Introducing Intel Socket LGA1155 and LGA2011

Next year Intel is going to introduce two new sockets to the CPU world. These sockets will replace the current LGA1156 and LGA1366 sockets. The pin count will be 1155 for the mid-range socket and 2011 (ironic as it’s coming out in 2011) for the high-end. The names of these new platforms are Sandy Bridge and Sandy Bridge E (enthusiast) respectively. The sockets will not be compatible with current generation CPUs and current boards will not be compatible with the new CPUs. Sandy Bridge and Sandy Bridge E CPUs will be running on a 32nm die and both platforms will have memory, PCI-E, and graphics controllers on a single die. The LGA1156 CPUs had the CPU and controllers on different dies just placed in the same CPU. This can only be a good thing. Both sockets will also support Hyper threading and Turbo Boost. The LGA 2011 socket will be much larger than the current 1366 socket to accommodate the extra pins.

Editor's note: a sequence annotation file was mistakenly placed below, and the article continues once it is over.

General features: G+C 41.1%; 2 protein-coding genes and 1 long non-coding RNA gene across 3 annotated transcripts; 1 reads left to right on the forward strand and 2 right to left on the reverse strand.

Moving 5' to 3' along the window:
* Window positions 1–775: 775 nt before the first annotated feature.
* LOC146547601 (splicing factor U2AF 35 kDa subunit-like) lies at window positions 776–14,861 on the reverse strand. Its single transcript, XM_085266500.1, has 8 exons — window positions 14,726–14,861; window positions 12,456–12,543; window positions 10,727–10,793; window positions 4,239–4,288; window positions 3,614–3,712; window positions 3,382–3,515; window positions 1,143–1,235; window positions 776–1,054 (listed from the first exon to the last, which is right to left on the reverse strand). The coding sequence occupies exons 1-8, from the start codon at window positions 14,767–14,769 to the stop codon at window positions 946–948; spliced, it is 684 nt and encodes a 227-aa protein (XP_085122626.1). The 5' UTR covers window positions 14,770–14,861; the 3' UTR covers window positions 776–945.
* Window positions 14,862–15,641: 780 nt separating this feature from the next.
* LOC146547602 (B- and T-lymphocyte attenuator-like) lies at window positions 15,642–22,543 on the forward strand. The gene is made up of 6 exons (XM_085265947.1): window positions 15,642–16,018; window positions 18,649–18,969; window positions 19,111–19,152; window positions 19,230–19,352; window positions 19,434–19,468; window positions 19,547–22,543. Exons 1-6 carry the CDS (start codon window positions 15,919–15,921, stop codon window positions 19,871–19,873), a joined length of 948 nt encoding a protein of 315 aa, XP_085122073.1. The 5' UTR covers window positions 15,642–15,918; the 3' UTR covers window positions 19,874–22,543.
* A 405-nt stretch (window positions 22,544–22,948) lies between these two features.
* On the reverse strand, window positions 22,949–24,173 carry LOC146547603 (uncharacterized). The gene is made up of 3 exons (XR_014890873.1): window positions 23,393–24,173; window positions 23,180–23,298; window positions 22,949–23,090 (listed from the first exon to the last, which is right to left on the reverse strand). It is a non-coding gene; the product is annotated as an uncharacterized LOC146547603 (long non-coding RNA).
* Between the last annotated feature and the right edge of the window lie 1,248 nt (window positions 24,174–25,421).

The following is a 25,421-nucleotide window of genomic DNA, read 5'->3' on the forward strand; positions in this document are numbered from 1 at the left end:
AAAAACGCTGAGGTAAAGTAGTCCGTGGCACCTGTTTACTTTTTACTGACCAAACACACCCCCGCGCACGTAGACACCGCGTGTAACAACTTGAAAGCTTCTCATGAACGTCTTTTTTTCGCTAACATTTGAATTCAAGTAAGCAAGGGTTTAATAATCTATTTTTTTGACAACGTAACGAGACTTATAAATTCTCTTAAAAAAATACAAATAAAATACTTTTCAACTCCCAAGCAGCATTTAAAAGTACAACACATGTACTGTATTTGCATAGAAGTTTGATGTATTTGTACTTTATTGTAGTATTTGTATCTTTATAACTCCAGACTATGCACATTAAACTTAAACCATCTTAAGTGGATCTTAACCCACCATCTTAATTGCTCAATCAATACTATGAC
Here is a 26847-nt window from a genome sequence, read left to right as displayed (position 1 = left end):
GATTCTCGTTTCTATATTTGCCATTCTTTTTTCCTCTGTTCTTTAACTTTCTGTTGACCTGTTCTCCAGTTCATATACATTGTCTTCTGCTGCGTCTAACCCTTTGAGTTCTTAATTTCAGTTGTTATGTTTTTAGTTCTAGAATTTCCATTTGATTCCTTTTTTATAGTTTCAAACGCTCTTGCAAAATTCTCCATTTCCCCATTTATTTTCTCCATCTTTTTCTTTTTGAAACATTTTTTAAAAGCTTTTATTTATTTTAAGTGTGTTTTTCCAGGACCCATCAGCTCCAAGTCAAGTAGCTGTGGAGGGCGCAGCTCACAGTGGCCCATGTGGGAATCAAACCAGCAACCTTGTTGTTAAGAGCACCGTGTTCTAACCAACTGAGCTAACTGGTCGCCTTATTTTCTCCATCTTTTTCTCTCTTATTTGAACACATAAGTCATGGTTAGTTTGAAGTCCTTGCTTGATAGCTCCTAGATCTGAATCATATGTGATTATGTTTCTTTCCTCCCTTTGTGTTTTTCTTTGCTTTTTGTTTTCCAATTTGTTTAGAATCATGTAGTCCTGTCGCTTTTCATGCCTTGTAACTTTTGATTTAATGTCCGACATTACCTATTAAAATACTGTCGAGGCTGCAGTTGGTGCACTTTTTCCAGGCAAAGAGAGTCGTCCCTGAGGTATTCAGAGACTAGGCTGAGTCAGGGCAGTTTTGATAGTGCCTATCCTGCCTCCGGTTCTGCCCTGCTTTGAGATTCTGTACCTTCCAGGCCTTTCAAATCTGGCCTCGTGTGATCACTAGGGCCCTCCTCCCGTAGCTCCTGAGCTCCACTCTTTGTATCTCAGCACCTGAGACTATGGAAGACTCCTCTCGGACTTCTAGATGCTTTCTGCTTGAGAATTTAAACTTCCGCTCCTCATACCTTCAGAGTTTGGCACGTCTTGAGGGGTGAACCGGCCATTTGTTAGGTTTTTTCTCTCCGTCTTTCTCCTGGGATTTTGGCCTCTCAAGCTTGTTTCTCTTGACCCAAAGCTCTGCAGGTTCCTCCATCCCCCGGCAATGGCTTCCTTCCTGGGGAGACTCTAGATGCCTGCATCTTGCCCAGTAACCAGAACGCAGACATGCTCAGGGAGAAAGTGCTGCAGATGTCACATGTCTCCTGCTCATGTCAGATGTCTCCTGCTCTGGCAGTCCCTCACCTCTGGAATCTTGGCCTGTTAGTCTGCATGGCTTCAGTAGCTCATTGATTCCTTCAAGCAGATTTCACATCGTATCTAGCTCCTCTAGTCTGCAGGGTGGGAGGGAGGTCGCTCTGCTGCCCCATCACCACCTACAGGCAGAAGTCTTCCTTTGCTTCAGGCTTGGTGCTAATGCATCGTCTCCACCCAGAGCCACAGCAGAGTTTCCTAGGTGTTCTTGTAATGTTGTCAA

There is no announced CPU names or clock speeds for the new parts yet, but we can expect them to be launched early next year. The LGA1155 might show up in Q4’10, but that is not known yet. No other information is known about these new platforms yet, but keep an eye out for more news as I find it.

Any other adopters of either of these sockets really annoyed by this? I expected at least a few years of support for both sockets, but we’re not even getting that. The 1366 socket came out mid-08 with the 1156 following a year later. While the LGA775 socket lasted a long time and AMD is still supporting its old sockets with backwards compatible CPUs. There doesn’t seem to be any major new features with the new socket, but maybe Intel is still hiding some information and will reveal more later on. I hope they go triple-channel DDR3 for the 1155 though it would be a nice improvement and lets hope the 2011 CPUs run cooler than the current 1366 ones.

Source: Tested